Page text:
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Addressing the global refugee crisis

In a refugee camp, it can feel like there's nowhere to turn. 

In 2018, 25 people were displaced every minute. The global population of refugees and displaced people has nearly doubled in the last decade, hitting 71 million (5 million more than the population of the UK.)  

The Syrian civil war which erupted in 2011 has been the main driver of this dramatic influx of refugees to neighbouring countries such as Jordan, Turkey and Lebanon. Other recent surges of people forced from their homes include the Rohingya refugees fleeing Myanmar at the end of 2017 and people fleeing the escalation of the war in Yemen. Longstanding crises persist; with increasing internal displacement in Ethiopia, Somalia and Sudan where refugee populations still lack a clear future, and Iraqi and Afghan refugee numbers remain high. 

Meanwhile the effects of climate change are already being felt by the most vulnerable refugees and a main driver affecting refugee flows. Climate refugees in large numbers are likely to become an increasing feature of global migration issues.  

Currently most refugees are trapped in limbo. Syrian refugees in Lebanon are emblematic of this situation. They cannot go back to a home where conflict continues to claim lives every day and their safety is not guaranteed. Staying where they are yields little hope for their livelihood and is increasingly becoming less sustainable. Moving forward is too often not an option; most European countries have admitted only token numbers of refugees and an estimated six people a day die in the Mediterranean.  

While huge numbers of people have extended a helping hand to refugees, organised hostility is growing across the world, as the global north fails to play its part in creating workable and durable long-term solutions.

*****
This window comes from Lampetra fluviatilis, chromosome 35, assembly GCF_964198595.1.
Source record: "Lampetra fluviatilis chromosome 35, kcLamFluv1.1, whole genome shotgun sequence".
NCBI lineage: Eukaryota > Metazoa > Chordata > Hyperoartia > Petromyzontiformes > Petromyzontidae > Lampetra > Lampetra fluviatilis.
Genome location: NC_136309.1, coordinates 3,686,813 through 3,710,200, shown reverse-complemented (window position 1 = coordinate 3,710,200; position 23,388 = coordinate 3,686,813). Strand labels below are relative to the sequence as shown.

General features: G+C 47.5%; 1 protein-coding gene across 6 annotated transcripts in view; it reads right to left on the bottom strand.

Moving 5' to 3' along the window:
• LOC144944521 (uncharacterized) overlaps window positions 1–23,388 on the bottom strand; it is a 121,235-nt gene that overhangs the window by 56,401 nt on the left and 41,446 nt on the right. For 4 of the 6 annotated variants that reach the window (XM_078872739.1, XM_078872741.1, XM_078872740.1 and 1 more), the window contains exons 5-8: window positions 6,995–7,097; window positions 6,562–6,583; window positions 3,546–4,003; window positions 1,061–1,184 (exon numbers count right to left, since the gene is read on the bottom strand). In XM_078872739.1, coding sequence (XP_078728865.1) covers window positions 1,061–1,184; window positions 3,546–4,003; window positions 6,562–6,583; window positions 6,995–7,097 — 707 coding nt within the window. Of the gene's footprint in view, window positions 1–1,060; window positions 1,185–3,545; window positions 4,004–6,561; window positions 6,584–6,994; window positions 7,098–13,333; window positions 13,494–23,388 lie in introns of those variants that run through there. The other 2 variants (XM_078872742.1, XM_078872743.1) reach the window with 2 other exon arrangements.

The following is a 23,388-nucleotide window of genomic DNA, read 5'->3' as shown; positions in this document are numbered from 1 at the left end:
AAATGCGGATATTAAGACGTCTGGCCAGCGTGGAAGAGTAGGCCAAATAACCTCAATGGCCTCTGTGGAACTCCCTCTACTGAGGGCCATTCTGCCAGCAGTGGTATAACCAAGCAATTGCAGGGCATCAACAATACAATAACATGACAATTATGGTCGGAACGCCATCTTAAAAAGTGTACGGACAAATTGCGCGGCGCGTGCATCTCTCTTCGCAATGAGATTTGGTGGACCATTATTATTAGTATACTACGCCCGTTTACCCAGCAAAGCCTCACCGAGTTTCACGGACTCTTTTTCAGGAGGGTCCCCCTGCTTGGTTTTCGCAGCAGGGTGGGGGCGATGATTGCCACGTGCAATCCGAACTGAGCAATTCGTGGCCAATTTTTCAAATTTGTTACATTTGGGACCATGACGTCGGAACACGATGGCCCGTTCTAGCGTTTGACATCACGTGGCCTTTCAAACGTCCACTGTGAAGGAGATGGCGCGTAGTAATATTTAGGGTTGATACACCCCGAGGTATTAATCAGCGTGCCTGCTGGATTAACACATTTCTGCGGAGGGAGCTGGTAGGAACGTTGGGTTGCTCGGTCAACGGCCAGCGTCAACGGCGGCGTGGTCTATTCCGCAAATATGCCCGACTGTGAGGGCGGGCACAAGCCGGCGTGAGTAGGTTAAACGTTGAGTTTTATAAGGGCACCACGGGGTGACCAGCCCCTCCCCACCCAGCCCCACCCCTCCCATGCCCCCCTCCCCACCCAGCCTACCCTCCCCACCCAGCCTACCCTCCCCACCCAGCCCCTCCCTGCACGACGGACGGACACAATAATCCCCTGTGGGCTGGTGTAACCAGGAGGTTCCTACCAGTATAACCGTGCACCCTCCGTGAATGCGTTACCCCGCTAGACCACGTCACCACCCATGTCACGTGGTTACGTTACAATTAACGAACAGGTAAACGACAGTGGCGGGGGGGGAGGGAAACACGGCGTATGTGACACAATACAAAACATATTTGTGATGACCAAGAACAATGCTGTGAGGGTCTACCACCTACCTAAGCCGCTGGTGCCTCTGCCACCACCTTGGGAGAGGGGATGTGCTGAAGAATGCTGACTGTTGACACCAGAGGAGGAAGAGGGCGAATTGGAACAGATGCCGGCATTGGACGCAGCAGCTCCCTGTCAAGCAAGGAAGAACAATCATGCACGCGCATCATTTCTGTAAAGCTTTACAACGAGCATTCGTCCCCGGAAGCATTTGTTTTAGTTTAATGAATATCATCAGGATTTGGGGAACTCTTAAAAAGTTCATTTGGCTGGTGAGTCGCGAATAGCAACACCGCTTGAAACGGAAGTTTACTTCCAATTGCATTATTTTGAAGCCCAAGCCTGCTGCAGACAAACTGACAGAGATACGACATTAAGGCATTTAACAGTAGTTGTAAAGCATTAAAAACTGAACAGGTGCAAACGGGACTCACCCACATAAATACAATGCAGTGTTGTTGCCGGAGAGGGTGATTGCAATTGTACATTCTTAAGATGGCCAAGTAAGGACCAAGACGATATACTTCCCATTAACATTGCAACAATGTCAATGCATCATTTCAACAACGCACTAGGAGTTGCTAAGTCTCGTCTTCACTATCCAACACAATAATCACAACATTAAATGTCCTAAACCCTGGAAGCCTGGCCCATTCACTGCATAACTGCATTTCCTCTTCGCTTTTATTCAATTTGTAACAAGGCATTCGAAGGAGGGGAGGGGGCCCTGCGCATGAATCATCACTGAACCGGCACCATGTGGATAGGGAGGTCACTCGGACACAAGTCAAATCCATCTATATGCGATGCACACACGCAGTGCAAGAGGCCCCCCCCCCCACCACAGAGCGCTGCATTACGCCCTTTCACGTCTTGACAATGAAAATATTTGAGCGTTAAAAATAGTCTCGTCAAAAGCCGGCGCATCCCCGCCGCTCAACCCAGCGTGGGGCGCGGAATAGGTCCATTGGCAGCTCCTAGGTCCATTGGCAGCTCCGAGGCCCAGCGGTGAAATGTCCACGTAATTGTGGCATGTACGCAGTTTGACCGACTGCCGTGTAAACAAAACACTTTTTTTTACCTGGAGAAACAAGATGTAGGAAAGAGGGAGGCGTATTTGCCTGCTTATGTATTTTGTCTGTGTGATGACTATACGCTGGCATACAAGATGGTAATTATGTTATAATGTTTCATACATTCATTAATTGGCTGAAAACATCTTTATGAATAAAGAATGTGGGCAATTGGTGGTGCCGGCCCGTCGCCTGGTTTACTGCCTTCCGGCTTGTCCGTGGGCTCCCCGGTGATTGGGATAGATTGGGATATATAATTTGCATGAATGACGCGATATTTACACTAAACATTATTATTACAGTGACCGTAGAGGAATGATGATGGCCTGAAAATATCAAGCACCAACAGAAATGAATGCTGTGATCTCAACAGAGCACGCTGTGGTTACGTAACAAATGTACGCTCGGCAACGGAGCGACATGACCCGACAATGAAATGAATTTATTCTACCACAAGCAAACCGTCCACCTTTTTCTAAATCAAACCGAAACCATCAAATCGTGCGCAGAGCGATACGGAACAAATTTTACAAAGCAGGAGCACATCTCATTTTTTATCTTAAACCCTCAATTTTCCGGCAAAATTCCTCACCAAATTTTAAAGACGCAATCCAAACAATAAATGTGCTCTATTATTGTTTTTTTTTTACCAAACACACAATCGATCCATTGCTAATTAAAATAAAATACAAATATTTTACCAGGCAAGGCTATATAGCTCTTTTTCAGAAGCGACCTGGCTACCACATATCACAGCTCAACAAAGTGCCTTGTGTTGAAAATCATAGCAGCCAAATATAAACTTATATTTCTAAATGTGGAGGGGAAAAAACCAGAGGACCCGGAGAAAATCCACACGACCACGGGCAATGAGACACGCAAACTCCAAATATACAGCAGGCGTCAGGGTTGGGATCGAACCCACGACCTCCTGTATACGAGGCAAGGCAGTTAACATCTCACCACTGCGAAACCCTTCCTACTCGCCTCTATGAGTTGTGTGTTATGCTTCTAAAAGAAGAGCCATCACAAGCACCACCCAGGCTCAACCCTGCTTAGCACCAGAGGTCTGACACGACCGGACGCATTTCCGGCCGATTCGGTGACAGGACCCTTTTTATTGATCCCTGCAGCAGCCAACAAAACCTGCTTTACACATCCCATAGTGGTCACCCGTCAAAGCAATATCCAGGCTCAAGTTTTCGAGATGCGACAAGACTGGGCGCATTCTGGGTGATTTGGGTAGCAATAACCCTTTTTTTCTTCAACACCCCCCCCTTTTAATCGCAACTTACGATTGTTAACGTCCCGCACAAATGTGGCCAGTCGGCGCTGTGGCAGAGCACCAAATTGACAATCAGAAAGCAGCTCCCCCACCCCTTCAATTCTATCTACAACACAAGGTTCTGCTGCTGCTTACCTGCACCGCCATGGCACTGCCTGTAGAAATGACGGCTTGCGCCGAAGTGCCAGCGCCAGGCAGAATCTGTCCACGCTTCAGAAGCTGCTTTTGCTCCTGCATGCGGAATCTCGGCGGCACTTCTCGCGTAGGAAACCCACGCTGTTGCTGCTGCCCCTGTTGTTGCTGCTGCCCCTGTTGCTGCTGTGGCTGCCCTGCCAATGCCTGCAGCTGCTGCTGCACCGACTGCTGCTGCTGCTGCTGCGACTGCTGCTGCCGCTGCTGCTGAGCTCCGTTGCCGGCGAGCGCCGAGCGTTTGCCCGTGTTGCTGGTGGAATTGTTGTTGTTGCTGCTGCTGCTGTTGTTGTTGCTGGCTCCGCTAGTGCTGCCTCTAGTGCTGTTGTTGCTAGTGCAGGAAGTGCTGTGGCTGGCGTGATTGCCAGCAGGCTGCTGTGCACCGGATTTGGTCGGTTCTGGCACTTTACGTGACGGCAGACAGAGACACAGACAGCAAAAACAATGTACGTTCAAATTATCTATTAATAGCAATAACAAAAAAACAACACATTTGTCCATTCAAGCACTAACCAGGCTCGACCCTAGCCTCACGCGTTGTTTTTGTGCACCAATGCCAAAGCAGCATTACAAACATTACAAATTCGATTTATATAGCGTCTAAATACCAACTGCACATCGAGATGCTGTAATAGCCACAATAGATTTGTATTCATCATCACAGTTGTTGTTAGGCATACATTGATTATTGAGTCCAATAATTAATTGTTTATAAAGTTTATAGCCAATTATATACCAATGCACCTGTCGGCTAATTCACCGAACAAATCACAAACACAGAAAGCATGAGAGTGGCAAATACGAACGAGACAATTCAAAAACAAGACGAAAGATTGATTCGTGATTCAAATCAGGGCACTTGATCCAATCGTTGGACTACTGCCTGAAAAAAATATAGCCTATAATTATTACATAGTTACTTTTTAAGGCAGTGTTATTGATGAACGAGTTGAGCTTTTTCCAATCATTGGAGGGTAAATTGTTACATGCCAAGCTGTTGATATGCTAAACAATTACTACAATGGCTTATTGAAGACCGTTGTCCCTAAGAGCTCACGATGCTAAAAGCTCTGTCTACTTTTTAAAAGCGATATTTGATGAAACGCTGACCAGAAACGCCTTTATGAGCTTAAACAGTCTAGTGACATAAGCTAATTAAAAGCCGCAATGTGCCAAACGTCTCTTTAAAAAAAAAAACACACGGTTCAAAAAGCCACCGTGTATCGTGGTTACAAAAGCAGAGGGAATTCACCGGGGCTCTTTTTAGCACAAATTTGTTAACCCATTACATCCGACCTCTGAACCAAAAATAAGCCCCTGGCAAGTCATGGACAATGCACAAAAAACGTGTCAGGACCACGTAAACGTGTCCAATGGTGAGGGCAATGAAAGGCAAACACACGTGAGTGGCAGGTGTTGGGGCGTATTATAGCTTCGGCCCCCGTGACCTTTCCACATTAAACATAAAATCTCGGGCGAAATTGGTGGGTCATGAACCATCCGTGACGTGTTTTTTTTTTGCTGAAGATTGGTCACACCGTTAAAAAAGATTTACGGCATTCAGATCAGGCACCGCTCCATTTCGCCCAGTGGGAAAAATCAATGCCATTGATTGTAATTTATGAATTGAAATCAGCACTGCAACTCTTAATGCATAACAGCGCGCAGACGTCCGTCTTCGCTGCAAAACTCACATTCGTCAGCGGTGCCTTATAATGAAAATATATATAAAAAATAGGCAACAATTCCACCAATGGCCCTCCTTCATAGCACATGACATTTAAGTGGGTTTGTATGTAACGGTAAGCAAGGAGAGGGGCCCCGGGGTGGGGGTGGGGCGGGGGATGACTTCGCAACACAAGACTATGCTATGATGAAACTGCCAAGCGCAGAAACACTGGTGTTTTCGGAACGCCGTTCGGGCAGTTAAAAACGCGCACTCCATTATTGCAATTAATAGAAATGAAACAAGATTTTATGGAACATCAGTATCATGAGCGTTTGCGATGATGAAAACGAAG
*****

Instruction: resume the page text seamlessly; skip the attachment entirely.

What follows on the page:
This situation affects us all and must be addressed urgently. Muslim Aid is now campaigning on refugee assistance and protection because it is a theme that affects our work across the world, and we have been on the ground watching the crisis evolve in scope and scale for many years.   

We have produced a briefing on the crisis and our work which we have attached below and we will present at the Labour party conference this week in a fringe meeting alongside International Rescue Committee,
shadow development minister Alex Norris and Labour MP Tan Dhesi.  

Muslim Aid provides emergency relief including food, urgent healthcare and shelter. We also work to restore dignity through providing immediate physical safety, sanitation and hygiene, food and water, and education. These are all essentials but they are not enough.  

Independence and opportunity, and the ability to have a real say in the decisions being made for you is rarely easy in a refugee camp. Regardless, it is a goal worth striving for.

Long-term displacement without resettlement is by nature unsustainable, but life in such circumstances can still be about more than just survival as refugees seek to find solutions to their dire circumstances. It is up to all of us to help alleviate this growing global crisis, together.

More than just survival

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